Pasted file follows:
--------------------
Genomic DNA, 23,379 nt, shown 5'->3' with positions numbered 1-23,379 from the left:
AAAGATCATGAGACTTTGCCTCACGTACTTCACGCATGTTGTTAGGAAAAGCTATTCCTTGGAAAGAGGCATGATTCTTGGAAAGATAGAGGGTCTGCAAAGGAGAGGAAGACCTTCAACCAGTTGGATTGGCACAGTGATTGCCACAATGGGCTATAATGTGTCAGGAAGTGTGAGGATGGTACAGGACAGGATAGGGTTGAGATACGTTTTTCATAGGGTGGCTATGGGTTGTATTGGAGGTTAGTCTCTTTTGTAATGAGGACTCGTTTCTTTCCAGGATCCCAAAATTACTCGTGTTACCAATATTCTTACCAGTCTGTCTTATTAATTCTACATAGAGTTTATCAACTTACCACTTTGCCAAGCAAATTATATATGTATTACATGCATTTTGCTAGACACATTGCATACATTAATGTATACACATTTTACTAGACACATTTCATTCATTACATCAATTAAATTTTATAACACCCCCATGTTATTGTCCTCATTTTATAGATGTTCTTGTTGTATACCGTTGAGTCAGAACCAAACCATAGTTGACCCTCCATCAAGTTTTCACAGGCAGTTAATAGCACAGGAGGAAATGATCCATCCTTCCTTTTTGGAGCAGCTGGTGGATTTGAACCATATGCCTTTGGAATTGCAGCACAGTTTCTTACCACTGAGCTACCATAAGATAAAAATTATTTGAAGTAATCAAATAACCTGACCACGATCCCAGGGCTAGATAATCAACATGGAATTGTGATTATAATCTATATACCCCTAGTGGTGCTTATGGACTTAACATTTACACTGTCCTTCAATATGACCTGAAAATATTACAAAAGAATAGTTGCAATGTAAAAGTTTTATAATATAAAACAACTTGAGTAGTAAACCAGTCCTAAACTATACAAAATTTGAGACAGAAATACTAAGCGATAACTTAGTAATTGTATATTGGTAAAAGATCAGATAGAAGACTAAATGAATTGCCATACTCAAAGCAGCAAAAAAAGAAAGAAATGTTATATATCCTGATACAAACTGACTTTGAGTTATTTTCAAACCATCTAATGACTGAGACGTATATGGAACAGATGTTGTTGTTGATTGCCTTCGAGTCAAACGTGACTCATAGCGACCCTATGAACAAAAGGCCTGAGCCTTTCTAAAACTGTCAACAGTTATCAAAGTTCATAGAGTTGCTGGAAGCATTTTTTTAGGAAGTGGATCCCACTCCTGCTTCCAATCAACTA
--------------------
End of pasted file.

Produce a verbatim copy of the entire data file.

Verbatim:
Genomic DNA, 23,379 nt, shown 5'->3' with positions numbered 1-23,379 from the left:
AAAGATCATGAGACTTTGCCTCACGTACTTCACGCATGTTGTTAGGAAAAGCTATTCCTTGGAAAGAGGCATGATTCTTGGAAAGATAGAGGGTCTGCAAAGGAGAGGAAGACCTTCAACCAGTTGGATTGGCACAGTGATTGCCACAATGGGCTATAATGTGTCAGGAAGTGTGAGGATGGTACAGGACAGGATAGGGTTGAGATACGTTTTTCATAGGGTGGCTATGGGTTGTATTGGAGGTTAGTCTCTTTTGTAATGAGGACTCGTTTCTTTCCAGGATCCCAAAATTACTCGTGTTACCAATATTCTTACCAGTCTGTCTTATTAATTCTACATAGAGTTTATCAACTTACCACTTTGCCAAGCAAATTATATATGTATTACATGCATTTTGCTAGACACATTGCATACATTAATGTATACACATTTTACTAGACACATTTCATTCATTACATCAATTAAATTTTATAACACCCCCATGTTATTGTCCTCATTTTATAGATGTTCTTGTTGTATACCGTTGAGTCAGAACCAAACCATAGTTGACCCTCCATCAAGTTTTCACAGGCAGTTAATAGCACAGGAGGAAATGATCCATCCTTCCTTTTTGGAGCAGCTGGTGGATTTGAACCATATGCCTTTGGAATTGCAGCACAGTTTCTTACCACTGAGCTACCATAAGATAAAAATTATTTGAAGTAATCAAATAACCTGACCACGATCCCAGGGCTAGATAATCAACATGGAATTGTGATTATAATCTATATACCCCTAGTGGTGCTTATGGACTTAACATTTACACTGTCCTTCAATATGACCTGAAAATATTACAAAAGAATAGTTGCAATGTAAAAGTTTTATAATATAAAACAACTTGAGTAGTAAACCAGTCCTAAACTATACAAAATTTGAGACAGAAATACTAAGCGATAACTTAGTAATTGTATATTGGTAAAAGATCAGATAGAAGACTAAATGAATTGCCATACTCAAAGCAGCAAAAAAAGAAAGAAATGTTATATATCCTGATACAAACTGACTTTGAGTTATTTTCAAACCATCTAATGACTGAGACGTATATGGAACAGATGTTGTTGTTGATTGCCTTCGAGTCAAACGTGACTCATAGCGACCCTATGAACAAAAGGCCTGAGCCTTTCTAAAACTGTCAACAGTTATCAAAGTTCATAGAGTTGCTGGAAGCATTTTTTTAGGAAGTGGATCCCACTCCTGCTTCCAATCAACTA